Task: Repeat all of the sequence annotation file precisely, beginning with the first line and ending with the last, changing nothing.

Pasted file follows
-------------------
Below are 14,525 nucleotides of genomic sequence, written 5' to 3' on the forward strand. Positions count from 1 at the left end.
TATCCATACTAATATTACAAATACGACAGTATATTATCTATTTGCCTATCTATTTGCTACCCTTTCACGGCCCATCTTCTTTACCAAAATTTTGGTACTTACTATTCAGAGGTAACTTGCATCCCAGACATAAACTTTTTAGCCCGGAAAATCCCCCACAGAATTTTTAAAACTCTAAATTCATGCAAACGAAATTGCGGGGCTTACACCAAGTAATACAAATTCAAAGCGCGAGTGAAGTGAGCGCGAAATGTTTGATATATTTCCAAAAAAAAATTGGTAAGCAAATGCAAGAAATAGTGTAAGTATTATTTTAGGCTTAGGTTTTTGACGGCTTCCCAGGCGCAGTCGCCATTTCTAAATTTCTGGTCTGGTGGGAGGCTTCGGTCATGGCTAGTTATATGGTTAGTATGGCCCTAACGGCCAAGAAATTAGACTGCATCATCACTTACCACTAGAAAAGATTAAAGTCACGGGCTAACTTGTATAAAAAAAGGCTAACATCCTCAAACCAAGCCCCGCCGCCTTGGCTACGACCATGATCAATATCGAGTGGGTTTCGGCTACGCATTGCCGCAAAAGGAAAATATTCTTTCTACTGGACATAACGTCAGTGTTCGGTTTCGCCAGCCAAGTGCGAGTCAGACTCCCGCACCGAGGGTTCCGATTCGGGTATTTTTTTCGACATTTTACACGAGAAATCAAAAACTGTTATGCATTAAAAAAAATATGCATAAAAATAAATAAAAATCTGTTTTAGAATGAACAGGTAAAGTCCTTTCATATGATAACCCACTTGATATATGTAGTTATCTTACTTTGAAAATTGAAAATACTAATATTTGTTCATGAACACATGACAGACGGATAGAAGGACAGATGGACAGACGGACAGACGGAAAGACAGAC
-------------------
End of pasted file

Below are 14,525 nucleotides of genomic sequence, written 5' to 3' on the forward strand. Positions count from 1 at the left end.
TATCCATACTAATATTACAAATACGACAGTATATTATCTATTTGCCTATCTATTTGCTACCCTTTCACGGCCCATCTTCTTTACCAAAATTTTGGTACTTACTATTCAGAGGTAACTTGCATCCCAGACATAAACTTTTTAGCCCGGAAAATCCCCCACAGAATTTTTAAAACTCTAAATTCATGCAAACGAAATTGCGGGGCTTACACCAAGTAATACAAATTCAAAGCGCGAGTGAAGTGAGCGCGAAATGTTTGATATATTTCCAAAAAAAAATTGGTAAGCAAATGCAAGAAATAGTGTAAGTATTATTTTAGGCTTAGGTTTTTGACGGCTTCCCAGGCGCAGTCGCCATTTCTAAATTTCTGGTCTGGTGGGAGGCTTCGGTCATGGCTAGTTATATGGTTAGTATGGCCCTAACGGCCAAGAAATTAGACTGCATCATCACTTACCACTAGAAAAGATTAAAGTCACGGGCTAACTTGTATAAAAAAAGGCTAACATCCTCAAACCAAGCCCCGCCGCCTTGGCTACGACCATGATCAATATCGAGTGGGTTTCGGCTACGCATTGCCGCAAAAGGAAAATATTCTTTCTACTGGACATAACGTCAGTGTTCGGTTTCGCCAGCCAAGTGCGAGTCAGACTCCCGCACCGAGGGTTCCGATTCGGGTATTTTTTTCGACATTTTACACGAGAAATCAAAAACTGTTATGCATTAAAAAAAATATGCATAAAAATAAATAAAAATCTGTTTTAGAATGAACAGGTAAAGTCCTTTCATATGATAACCCACTTGATATATGTAGTTATCTTACTTTGAAAATTGAAAATACTAATATTTGTTCATGAACACATGACAGACGGATAGAAGGACAGATGGACAGACGGACAGACGGAAAGACAGAC